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Publication numberUS7777460 B2
Publication typeGrant
Application numberUS 11/870,160
Publication dateAug 17, 2010
Filing dateOct 10, 2007
Priority dateSep 16, 2005
Fee statusPaid
Also published asUS20080089101
Publication number11870160, 870160, US 7777460 B2, US 7777460B2, US-B2-7777460, US7777460 B2, US7777460B2
InventorsGeorge Schuellein
Original AssigneeInternational Rectifier Corporation
Export CitationBiBTeX, EndNote, RefMan
External Links: USPTO, USPTO Assignment, Espacenet
Multi-phase converter with improved current sharing
US 7777460 B2
Abstract
A multi-phase converter has a plurality of switching circuits each controlled by a phase controller and each providing a switched output voltage to an output node of the converter. Each switching circuit sequentially provides a switched output voltage to the output node at which an output voltage of the converter is developed. A clock circuit provides a plurality of out of phase clock signals to determine when each switching circuit provides the switched voltage to the output node. Each switching circuit is connected across a DC bus voltage. A first error amplifier compares a first signal proportional to the output voltage of the converter at the output node with a second signal comprising a first reference voltage and produces a first error signal. A PWM generator compares the first error signal with a third signal comprising a ramp signal from a ramp signal generator circuit and produces a pulse width modulated signal to control the on-times of a switch of the connected switching circuit. A current share adjusting circuit has a current sense amplifier for each switching circuit sensing the output current provided by each switching circuit, and provides a signal proportional to the sensed output current.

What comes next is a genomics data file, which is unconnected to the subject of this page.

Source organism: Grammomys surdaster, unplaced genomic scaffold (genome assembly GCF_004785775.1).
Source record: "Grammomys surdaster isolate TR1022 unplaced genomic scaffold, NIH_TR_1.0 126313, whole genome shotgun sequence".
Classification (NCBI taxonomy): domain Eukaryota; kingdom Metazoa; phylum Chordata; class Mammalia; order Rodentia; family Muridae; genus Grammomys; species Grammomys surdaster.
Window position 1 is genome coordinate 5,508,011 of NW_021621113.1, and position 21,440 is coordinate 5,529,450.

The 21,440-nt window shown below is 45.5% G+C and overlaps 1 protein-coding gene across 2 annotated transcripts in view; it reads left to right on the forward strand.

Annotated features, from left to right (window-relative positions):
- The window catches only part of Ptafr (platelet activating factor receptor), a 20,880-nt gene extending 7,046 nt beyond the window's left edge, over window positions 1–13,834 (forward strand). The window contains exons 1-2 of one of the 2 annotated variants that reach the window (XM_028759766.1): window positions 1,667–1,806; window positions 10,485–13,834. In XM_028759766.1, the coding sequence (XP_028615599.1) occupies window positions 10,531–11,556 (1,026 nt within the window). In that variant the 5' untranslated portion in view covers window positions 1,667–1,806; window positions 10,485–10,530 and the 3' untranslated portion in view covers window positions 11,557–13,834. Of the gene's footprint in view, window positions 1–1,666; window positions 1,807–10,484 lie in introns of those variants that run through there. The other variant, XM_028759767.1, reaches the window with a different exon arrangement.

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Claims(20)
1. A multi-phase converter comprising:
a plurality of switching circuits each controlled by a phase controller and each providing a switched output voltage to an output node of the converter and wherein each switching circuit under control of the phase controller sequentially provides a switched output voltage to the output node at which an output voltage of the converter is developed; a clock circuit for providing a plurality of out of phase clock signals to determine when each switching circuit provides the switched output voltage to the output node; each switching circuit connected across a DC bus voltage, wherein each of said switching circuits further comprises a first error amplifier comparing a first signal proportional to the output voltage of the converter at the output node with a second signal comprising a first reference voltage and producing a first error signal; and a PWM generator circuit comparing said first error signal with a third signal comprising a ramp signal from a ramp signal generator circuit and for producing a pulse width modulated signal to control the on-times of a switch of the connected switching circuit,